What is really surprising is that more than 40% of the electorate should have turned out to vote for the Constitutional Assembly given the current situation in Venezuela.
Juan Diego García
And it is even more surprising given that many of the governments which are now speaking out against Maduro were elected in votes that did not even manage to rally 50% of their electorates.
Judging by the events of recent months, it would have been expected that almost no-one turned out to vote, forcing the government to reconsider its handling of the conflict and to seek some form of understanding with the opposition.
But such a significant endorsement of the government, with more than eight million votes as against the grubby and unconfirmed results of the opposition’s unofficial referendum over previous days, would explain Maduro’s proclamation of victory and promise that he will take the process of change much further.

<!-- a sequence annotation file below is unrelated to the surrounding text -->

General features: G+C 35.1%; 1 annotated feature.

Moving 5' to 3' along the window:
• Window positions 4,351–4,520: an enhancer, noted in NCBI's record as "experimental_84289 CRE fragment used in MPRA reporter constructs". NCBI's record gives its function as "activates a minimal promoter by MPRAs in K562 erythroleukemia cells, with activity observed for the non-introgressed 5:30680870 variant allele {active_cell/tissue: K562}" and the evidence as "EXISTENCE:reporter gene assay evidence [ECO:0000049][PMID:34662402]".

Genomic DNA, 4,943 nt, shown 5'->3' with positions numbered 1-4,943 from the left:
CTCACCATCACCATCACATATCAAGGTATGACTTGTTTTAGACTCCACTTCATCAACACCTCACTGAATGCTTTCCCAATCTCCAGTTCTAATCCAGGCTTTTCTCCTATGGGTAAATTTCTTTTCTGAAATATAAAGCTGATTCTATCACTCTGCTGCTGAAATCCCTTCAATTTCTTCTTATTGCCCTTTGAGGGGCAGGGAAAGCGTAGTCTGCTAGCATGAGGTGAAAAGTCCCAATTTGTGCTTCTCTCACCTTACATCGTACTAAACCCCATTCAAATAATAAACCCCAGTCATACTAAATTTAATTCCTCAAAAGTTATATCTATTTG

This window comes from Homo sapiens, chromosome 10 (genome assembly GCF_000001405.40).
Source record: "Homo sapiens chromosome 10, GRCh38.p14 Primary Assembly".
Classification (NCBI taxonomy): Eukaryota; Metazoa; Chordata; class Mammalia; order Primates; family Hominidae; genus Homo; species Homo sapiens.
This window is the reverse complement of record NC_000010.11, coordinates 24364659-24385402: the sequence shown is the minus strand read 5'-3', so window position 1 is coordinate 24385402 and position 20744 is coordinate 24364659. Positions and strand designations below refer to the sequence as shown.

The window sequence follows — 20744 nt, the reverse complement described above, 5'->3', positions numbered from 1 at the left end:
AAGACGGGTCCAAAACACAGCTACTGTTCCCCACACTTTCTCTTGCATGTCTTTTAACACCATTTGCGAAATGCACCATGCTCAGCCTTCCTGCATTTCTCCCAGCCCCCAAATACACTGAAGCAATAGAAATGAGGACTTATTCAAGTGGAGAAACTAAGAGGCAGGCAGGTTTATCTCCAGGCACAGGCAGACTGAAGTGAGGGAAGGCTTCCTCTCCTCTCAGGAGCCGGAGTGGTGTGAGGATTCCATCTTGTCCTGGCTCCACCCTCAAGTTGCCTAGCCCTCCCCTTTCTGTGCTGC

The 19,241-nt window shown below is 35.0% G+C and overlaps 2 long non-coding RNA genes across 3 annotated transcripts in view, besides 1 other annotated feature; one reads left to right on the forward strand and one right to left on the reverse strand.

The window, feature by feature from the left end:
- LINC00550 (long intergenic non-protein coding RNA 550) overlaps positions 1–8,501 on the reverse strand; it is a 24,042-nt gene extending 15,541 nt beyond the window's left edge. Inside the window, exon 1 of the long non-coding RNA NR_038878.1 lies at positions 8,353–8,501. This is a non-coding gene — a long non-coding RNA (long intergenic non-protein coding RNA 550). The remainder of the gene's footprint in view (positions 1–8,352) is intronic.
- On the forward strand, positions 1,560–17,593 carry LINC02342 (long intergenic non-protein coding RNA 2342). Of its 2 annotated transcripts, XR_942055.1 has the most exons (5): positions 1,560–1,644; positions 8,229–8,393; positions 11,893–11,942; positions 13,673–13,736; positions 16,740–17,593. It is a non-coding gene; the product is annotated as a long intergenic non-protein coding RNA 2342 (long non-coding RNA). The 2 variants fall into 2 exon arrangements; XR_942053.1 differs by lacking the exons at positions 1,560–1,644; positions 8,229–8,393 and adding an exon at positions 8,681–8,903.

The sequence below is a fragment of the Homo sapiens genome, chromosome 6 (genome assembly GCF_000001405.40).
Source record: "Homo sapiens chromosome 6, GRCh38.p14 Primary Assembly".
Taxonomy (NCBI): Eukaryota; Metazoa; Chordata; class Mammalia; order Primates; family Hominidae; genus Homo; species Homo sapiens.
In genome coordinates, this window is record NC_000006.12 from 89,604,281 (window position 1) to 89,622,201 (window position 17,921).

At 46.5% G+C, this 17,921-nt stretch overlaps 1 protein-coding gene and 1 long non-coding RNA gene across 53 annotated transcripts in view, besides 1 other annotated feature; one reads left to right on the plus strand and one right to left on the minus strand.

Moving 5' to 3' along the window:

Last Sunday’s ballot, securely recorded and available to anyone who might wish to verify it (from within Venezuela or without), contrasts with the opposition referendum which, according to its own account, only obtained a little over seven million votes, was carried out without confirmatory endorsement and whose vote slips and registration listings were incinerated the following day such that whoever might wish to verify its validity cannot do so.
None of this is surprising. The Venezuelan opposition does not exactly stand out for its democratic approach (suffice it to observe the violence it uses in its “peaceful demonstrations”) or for its respect for the truth, constantly switching between official compliance with the law and flouting it, as it sees fit.